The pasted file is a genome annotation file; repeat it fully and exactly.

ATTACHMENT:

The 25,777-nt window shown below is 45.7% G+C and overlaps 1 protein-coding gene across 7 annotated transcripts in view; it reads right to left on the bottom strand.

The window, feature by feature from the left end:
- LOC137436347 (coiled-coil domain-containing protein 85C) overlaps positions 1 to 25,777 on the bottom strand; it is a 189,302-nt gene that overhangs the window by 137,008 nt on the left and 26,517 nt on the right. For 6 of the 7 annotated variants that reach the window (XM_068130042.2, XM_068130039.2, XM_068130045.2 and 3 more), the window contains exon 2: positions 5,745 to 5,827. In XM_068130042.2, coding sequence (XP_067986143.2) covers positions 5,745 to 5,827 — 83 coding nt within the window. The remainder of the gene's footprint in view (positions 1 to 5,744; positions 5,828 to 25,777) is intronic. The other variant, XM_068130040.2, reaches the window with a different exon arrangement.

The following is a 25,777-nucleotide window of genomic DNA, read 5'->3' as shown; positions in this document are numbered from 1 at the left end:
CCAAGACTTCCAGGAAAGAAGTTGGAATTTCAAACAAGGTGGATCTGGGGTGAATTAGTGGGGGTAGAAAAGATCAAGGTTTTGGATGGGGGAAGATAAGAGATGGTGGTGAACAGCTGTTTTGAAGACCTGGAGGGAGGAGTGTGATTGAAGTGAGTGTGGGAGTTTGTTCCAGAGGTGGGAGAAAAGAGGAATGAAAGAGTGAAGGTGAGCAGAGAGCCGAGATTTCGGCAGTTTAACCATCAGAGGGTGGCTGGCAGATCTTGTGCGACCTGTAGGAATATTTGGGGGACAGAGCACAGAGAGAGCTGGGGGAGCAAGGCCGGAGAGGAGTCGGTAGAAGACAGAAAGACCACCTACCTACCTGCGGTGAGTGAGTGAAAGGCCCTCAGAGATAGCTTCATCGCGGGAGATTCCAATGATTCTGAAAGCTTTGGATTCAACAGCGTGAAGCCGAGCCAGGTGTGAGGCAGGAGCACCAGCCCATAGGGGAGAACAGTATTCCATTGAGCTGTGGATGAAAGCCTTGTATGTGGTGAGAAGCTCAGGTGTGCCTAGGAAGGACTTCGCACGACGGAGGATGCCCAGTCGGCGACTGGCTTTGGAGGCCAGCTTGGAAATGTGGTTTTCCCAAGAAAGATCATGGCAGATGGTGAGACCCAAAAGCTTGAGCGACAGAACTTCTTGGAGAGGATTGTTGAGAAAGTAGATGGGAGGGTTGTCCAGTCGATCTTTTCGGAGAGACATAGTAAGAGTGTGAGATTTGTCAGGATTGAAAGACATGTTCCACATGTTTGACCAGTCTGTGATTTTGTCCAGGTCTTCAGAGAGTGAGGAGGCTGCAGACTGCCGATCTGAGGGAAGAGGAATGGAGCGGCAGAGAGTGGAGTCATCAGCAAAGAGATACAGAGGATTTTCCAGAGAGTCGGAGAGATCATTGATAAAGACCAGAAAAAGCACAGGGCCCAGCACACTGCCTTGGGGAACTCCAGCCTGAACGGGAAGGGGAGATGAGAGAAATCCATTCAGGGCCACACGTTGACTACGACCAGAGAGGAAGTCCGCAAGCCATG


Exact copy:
The 25,777-nt window shown below is 45.7% G+C and overlaps 1 protein-coding gene across 7 annotated transcripts in view; it reads right to left on the bottom strand.

The window, feature by feature from the left end:
- LOC137436347 (coiled-coil domain-containing protein 85C) overlaps positions 1 to 25,777 on the bottom strand; it is a 189,302-nt gene that overhangs the window by 137,008 nt on the left and 26,517 nt on the right. For 6 of the 7 annotated variants that reach the window (XM_068130042.2, XM_068130039.2, XM_068130045.2 and 3 more), the window contains exon 2: positions 5,745 to 5,827. In XM_068130042.2, coding sequence (XP_067986143.2) covers positions 5,745 to 5,827 — 83 coding nt within the window. The remainder of the gene's footprint in view (positions 1 to 5,744; positions 5,828 to 25,777) is intronic. The other variant, XM_068130040.2, reaches the window with a different exon arrangement.

The following is a 25,777-nucleotide window of genomic DNA, read 5'->3' as shown; positions in this document are numbered from 1 at the left end:
CCAAGACTTCCAGGAAAGAAGTTGGAATTTCAAACAAGGTGGATCTGGGGTGAATTAGTGGGGGTAGAAAAGATCAAGGTTTTGGATGGGGGAAGATAAGAGATGGTGGTGAACAGCTGTTTTGAAGACCTGGAGGGAGGAGTGTGATTGAAGTGAGTGTGGGAGTTTGTTCCAGAGGTGGGAGAAAAGAGGAATGAAAGAGTGAAGGTGAGCAGAGAGCCGAGATTTCGGCAGTTTAACCATCAGAGGGTGGCTGGCAGATCTTGTGCGACCTGTAGGAATATTTGGGGGACAGAGCACAGAGAGAGCTGGGGGAGCAAGGCCGGAGAGGAGTCGGTAGAAGACAGAAAGACCACCTACCTACCTGCGGTGAGTGAGTGAAAGGCCCTCAGAGATAGCTTCATCGCGGGAGATTCCAATGATTCTGAAAGCTTTGGATTCAACAGCGTGAAGCCGAGCCAGGTGTGAGGCAGGAGCACCAGCCCATAGGGGAGAACAGTATTCCATTGAGCTGTGGATGAAAGCCTTGTATGTGGTGAGAAGCTCAGGTGTGCCTAGGAAGGACTTCGCACGACGGAGGATGCCCAGTCGGCGACTGGCTTTGGAGGCCAGCTTGGAAATGTGGTTTTCCCAAGAAAGATCATGGCAGATGGTGAGACCCAAAAGCTTGAGCGACAGAACTTCTTGGAGAGGATTGTTGAGAAAGTAGATGGGAGGGTTGTCCAGTCGATCTTTTCGGAGAGACATAGTAAGAGTGTGAGATTTGTCAGGATTGAAAGACATGTTCCACATGTTTGACCAGTCTGTGATTTTGTCCAGGTCTTCAGAGAGTGAGGAGGCTGCAGACTGCCGATCTGAGGGAAGAGGAATGGAGCGGCAGAGAGTGGAGTCATCAGCAAAGAGATACAGAGGATTTTCCAGAGAGTCGGAGAGATCATTGATAAAGACCAGAAAAAGCACAGGGCCCAGCACACTGCCTTGGGGAACTCCAGCCTGAACGGGAAGGGGAGATGAGAGAAATCCATTCAGGGCCACACGTTGACTACGACCAGAGAGGAAGTCCGCAAGCCATG